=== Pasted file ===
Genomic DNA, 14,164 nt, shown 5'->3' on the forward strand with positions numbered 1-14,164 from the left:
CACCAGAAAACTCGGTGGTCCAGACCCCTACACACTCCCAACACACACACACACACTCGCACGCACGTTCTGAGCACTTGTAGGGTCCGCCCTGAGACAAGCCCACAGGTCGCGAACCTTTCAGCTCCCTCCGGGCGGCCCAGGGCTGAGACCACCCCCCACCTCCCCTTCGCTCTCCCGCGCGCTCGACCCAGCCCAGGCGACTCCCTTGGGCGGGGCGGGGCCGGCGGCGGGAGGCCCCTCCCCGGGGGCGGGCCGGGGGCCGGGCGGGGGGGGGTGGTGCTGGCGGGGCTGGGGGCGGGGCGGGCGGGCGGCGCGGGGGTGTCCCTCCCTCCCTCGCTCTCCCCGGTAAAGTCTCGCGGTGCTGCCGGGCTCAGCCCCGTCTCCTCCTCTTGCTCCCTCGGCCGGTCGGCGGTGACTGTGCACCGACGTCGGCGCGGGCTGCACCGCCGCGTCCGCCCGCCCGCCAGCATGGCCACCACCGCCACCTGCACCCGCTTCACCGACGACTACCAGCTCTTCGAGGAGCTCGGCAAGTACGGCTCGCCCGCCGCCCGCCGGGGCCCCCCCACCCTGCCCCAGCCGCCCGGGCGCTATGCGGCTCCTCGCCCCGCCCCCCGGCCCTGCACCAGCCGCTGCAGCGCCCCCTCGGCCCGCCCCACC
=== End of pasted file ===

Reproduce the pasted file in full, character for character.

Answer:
Genomic DNA, 14,164 nt, shown 5'->3' on the forward strand with positions numbered 1-14,164 from the left:
CACCAGAAAACTCGGTGGTCCAGACCCCTACACACTCCCAACACACACACACACACTCGCACGCACGTTCTGAGCACTTGTAGGGTCCGCCCTGAGACAAGCCCACAGGTCGCGAACCTTTCAGCTCCCTCCGGGCGGCCCAGGGCTGAGACCACCCCCCACCTCCCCTTCGCTCTCCCGCGCGCTCGACCCAGCCCAGGCGACTCCCTTGGGCGGGGCGGGGCCGGCGGCGGGAGGCCCCTCCCCGGGGGCGGGCCGGGGGCCGGGCGGGGGGGGGTGGTGCTGGCGGGGCTGGGGGCGGGGCGGGCGGGCGGCGCGGGGGTGTCCCTCCCTCCCTCGCTCTCCCCGGTAAAGTCTCGCGGTGCTGCCGGGCTCAGCCCCGTCTCCTCCTCTTGCTCCCTCGGCCGGTCGGCGGTGACTGTGCACCGACGTCGGCGCGGGCTGCACCGCCGCGTCCGCCCGCCCGCCAGCATGGCCACCACCGCCACCTGCACCCGCTTCACCGACGACTACCAGCTCTTCGAGGAGCTCGGCAAGTACGGCTCGCCCGCCGCCCGCCGGGGCCCCCCCACCCTGCCCCAGCCGCCCGGGCGCTATGCGGCTCCTCGCCCCGCCCCCCGGCCCTGCACCAGCCGCTGCAGCGCCCCCTCGGCCCGCCCCACC